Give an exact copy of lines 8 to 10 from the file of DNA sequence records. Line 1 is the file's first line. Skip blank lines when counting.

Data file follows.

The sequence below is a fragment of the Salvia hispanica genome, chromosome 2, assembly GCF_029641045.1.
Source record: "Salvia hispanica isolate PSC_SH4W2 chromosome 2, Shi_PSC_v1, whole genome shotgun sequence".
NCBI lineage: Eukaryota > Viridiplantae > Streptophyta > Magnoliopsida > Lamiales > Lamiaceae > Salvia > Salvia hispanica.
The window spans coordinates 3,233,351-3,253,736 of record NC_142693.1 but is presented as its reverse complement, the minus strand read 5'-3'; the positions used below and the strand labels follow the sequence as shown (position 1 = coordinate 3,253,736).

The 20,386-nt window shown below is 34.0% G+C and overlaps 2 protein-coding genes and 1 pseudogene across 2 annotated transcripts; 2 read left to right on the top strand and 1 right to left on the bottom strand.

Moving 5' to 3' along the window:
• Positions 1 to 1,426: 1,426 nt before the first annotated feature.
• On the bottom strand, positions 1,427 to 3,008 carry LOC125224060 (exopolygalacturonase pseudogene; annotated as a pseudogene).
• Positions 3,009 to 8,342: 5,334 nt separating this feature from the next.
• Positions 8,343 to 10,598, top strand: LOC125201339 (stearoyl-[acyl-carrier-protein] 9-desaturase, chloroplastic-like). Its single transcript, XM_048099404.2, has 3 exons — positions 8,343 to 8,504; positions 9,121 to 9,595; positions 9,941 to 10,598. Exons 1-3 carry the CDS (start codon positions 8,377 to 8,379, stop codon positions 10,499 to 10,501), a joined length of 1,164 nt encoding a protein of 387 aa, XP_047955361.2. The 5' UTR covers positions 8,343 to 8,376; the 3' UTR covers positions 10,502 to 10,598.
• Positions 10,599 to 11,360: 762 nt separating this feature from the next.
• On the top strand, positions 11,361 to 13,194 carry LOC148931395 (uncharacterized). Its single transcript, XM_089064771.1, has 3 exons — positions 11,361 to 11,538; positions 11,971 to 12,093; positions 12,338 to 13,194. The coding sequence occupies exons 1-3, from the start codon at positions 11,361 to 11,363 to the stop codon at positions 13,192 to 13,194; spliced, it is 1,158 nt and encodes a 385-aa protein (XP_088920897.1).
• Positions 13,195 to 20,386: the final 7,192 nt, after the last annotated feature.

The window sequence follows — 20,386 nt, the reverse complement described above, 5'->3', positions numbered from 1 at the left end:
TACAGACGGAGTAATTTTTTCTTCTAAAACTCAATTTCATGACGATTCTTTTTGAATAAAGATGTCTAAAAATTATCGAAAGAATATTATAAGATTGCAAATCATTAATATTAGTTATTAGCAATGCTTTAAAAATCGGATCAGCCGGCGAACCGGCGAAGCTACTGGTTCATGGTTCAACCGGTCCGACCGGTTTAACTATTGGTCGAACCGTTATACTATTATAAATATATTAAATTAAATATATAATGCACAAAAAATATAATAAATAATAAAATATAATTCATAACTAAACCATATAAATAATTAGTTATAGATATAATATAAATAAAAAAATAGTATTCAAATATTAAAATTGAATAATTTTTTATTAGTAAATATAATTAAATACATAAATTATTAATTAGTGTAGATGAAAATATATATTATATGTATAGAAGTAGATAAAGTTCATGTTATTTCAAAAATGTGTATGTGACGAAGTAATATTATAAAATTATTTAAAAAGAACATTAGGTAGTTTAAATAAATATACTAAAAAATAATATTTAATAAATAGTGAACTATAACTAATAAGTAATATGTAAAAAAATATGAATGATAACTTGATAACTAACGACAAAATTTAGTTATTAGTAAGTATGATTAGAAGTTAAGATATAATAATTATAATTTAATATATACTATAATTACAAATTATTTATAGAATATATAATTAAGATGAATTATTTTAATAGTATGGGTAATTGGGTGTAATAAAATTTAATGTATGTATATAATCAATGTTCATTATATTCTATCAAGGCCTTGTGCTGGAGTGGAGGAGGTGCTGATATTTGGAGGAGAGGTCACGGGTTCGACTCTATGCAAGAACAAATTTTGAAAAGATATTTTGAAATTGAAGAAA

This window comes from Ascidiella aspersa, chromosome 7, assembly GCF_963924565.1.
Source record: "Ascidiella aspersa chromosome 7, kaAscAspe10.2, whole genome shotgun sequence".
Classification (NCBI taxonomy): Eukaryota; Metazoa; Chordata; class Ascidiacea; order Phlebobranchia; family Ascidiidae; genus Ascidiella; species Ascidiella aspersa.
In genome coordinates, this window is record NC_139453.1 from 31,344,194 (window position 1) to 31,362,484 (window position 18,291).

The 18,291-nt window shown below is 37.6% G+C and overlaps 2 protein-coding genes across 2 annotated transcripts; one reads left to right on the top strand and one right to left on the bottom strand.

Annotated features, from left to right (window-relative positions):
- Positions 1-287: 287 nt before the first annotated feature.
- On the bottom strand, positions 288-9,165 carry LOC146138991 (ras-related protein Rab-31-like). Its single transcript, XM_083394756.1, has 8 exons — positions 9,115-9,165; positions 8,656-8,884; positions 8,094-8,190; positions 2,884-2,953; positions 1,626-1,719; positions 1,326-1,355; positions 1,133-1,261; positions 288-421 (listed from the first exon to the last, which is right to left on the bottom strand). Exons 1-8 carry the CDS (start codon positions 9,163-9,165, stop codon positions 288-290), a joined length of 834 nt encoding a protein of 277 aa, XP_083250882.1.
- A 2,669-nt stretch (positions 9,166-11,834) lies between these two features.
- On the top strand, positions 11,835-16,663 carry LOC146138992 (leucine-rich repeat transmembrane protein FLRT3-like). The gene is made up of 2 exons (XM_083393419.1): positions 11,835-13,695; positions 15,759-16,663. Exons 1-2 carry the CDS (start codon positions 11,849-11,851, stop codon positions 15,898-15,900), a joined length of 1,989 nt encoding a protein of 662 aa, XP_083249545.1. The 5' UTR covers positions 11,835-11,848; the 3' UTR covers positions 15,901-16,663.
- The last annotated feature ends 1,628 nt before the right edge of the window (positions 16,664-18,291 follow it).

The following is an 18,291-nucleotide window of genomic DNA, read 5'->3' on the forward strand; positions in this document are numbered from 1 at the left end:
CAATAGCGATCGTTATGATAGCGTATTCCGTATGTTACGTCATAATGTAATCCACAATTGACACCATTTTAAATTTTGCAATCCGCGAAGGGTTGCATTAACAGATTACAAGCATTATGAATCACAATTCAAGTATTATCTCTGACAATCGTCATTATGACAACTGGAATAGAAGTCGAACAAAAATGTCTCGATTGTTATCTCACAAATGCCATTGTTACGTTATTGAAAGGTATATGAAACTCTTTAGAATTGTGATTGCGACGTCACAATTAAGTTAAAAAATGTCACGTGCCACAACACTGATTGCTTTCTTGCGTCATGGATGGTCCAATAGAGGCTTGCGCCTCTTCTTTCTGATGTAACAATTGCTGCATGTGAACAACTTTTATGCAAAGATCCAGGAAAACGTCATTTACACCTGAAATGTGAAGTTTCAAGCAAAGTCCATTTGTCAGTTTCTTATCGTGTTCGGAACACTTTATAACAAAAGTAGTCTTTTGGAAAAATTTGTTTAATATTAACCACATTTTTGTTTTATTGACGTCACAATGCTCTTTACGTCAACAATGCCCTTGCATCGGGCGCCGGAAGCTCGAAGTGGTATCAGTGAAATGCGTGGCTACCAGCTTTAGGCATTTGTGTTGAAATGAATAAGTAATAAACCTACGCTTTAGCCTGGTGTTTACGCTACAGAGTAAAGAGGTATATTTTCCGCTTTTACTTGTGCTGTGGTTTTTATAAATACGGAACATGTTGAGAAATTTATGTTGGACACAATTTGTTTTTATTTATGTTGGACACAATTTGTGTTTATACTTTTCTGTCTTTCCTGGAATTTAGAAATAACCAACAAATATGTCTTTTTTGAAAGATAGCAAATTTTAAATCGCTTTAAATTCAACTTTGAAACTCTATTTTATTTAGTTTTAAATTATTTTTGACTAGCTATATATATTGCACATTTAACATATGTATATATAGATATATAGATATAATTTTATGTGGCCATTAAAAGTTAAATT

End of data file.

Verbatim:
• On the bottom strand, positions 1,427 to 3,008 carry LOC125224060 (exopolygalacturonase pseudogene; annotated as a pseudogene).
• Positions 3,009 to 8,342: 5,334 nt separating this feature from the next.
• Positions 8,343 to 10,598, top strand: LOC125201339 (stearoyl-[acyl-carrier-protein] 9-desaturase, chloroplastic-like). Its single transcript, XM_048099404.2, has 3 exons — positions 8,343 to 8,504; positions 9,121 to 9,595; positions 9,941 to 10,598. Exons 1-3 carry the CDS (start codon positions 8,377 to 8,379, stop codon positions 10,499 to 10,501), a joined length of 1,164 nt encoding a protein of 387 aa, XP_047955361.2. The 5' UTR covers positions 8,343 to 8,376; the 3' UTR covers positions 10,502 to 10,598.